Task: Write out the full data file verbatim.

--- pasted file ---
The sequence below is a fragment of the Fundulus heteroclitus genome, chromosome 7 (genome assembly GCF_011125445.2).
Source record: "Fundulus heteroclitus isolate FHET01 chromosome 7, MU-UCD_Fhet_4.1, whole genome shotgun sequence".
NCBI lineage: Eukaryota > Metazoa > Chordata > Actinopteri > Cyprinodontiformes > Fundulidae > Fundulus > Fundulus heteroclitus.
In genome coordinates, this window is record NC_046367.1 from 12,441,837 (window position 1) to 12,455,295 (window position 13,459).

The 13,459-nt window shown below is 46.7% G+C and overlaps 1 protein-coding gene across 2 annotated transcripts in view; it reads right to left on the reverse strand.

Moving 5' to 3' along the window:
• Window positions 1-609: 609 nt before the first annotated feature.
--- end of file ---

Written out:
The sequence below is a fragment of the Fundulus heteroclitus genome, chromosome 7 (genome assembly GCF_011125445.2).
Source record: "Fundulus heteroclitus isolate FHET01 chromosome 7, MU-UCD_Fhet_4.1, whole genome shotgun sequence".
NCBI lineage: Eukaryota > Metazoa > Chordata > Actinopteri > Cyprinodontiformes > Fundulidae > Fundulus > Fundulus heteroclitus.
In genome coordinates, this window is record NC_046367.1 from 12,441,837 (window position 1) to 12,455,295 (window position 13,459).

The 13,459-nt window shown below is 46.7% G+C and overlaps 1 protein-coding gene across 2 annotated transcripts in view; it reads right to left on the reverse strand.

Moving 5' to 3' along the window:
• Window positions 1-609: 609 nt before the first annotated feature.